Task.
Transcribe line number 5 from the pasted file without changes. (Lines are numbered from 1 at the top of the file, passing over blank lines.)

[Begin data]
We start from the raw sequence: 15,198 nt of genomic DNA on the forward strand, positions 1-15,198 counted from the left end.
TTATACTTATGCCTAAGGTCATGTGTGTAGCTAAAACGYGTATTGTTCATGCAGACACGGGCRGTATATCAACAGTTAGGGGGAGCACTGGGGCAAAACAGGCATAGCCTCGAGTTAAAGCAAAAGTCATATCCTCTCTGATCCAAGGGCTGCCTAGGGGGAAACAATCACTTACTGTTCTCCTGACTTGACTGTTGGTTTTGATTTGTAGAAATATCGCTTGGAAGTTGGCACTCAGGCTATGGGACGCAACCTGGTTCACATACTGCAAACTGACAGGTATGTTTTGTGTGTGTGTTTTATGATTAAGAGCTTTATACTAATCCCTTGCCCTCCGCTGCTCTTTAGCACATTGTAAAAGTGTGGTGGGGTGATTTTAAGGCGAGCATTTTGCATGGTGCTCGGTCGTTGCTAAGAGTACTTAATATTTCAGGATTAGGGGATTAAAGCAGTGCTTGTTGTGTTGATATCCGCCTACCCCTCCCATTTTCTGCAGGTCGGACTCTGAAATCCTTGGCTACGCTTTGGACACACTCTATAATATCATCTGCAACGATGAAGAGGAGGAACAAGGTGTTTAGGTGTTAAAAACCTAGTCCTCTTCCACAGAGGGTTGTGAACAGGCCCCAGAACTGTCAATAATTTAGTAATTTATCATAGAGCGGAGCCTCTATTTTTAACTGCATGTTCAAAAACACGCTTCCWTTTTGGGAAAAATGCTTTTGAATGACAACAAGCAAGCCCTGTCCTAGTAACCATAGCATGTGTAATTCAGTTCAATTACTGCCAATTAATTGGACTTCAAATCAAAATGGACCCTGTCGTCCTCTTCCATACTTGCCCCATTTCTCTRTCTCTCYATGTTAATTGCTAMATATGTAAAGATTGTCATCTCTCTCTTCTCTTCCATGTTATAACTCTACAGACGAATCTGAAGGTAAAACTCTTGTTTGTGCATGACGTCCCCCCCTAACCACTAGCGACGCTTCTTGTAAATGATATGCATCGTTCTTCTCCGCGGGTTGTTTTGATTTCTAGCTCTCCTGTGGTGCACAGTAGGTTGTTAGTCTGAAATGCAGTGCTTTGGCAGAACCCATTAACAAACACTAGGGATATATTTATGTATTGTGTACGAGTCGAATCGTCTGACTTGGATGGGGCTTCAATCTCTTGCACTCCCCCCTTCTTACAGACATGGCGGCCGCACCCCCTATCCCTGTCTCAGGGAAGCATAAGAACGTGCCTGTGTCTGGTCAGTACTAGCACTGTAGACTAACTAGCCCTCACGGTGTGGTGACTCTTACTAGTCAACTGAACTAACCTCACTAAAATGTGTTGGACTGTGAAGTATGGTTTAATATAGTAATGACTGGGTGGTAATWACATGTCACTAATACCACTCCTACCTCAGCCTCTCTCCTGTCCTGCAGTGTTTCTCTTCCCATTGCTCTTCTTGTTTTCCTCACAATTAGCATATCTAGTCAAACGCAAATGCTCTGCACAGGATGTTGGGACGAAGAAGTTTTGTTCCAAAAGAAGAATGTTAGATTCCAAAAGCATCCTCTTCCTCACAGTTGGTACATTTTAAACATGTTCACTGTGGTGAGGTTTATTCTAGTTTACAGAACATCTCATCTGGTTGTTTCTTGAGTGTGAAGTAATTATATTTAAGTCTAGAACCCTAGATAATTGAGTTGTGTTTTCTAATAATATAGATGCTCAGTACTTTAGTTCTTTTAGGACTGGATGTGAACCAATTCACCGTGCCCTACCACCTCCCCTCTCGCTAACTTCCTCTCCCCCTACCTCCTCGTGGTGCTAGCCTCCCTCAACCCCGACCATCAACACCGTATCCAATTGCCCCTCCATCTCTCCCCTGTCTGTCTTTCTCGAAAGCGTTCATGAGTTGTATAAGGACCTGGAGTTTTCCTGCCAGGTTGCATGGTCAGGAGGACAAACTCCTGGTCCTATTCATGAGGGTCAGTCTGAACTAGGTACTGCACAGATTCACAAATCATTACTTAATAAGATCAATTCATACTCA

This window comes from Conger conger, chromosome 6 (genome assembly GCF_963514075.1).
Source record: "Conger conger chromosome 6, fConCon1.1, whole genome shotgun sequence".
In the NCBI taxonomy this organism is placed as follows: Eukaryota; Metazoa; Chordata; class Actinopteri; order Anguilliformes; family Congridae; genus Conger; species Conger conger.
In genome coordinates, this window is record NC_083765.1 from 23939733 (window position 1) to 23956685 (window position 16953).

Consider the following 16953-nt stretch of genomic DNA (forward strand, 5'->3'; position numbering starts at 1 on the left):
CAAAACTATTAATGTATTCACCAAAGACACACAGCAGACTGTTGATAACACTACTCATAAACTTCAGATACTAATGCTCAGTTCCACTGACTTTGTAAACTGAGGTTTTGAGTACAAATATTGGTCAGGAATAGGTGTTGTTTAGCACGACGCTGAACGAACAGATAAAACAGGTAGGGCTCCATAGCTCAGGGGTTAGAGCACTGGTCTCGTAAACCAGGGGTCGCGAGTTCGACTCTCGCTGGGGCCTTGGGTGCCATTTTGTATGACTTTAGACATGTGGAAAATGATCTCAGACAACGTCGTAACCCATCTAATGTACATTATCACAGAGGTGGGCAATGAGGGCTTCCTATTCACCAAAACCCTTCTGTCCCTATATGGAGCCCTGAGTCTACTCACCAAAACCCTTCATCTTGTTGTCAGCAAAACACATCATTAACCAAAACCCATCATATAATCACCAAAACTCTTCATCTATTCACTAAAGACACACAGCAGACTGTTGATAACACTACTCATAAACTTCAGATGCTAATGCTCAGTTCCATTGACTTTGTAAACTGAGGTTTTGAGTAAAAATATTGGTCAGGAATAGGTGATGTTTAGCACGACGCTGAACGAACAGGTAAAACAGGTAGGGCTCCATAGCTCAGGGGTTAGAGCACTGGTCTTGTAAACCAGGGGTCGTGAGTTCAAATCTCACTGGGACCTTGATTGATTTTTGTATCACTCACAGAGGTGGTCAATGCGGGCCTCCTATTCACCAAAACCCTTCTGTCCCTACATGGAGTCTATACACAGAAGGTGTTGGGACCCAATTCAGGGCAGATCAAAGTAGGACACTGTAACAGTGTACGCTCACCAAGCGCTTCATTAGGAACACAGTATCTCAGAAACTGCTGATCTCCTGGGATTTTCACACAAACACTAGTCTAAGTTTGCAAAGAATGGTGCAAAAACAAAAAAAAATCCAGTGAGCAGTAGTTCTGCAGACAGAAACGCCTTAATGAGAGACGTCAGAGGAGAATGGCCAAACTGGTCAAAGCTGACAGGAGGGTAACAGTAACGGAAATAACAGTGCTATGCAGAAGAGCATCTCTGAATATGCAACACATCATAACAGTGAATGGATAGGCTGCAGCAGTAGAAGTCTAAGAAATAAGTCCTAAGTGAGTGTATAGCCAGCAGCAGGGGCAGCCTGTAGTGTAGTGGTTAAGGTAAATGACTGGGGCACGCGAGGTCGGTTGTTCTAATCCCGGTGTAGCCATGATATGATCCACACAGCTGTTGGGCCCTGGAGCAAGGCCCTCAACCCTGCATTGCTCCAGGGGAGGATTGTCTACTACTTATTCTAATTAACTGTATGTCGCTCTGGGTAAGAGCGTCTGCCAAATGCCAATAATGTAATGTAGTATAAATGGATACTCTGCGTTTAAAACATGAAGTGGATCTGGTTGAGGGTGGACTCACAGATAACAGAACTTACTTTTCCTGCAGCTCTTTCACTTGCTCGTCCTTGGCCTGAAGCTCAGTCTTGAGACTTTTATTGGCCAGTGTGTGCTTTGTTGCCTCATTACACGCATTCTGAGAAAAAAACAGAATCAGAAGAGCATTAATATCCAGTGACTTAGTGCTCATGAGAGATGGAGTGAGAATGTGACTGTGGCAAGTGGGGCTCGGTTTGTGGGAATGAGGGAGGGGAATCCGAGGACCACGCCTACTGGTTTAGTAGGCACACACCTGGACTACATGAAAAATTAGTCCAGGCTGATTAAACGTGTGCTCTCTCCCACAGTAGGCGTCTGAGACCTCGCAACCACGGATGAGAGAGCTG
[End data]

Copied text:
In the NCBI taxonomy this organism is placed as follows: Eukaryota; Metazoa; Chordata; class Actinopteri; order Anguilliformes; family Congridae; genus Conger; species Conger conger.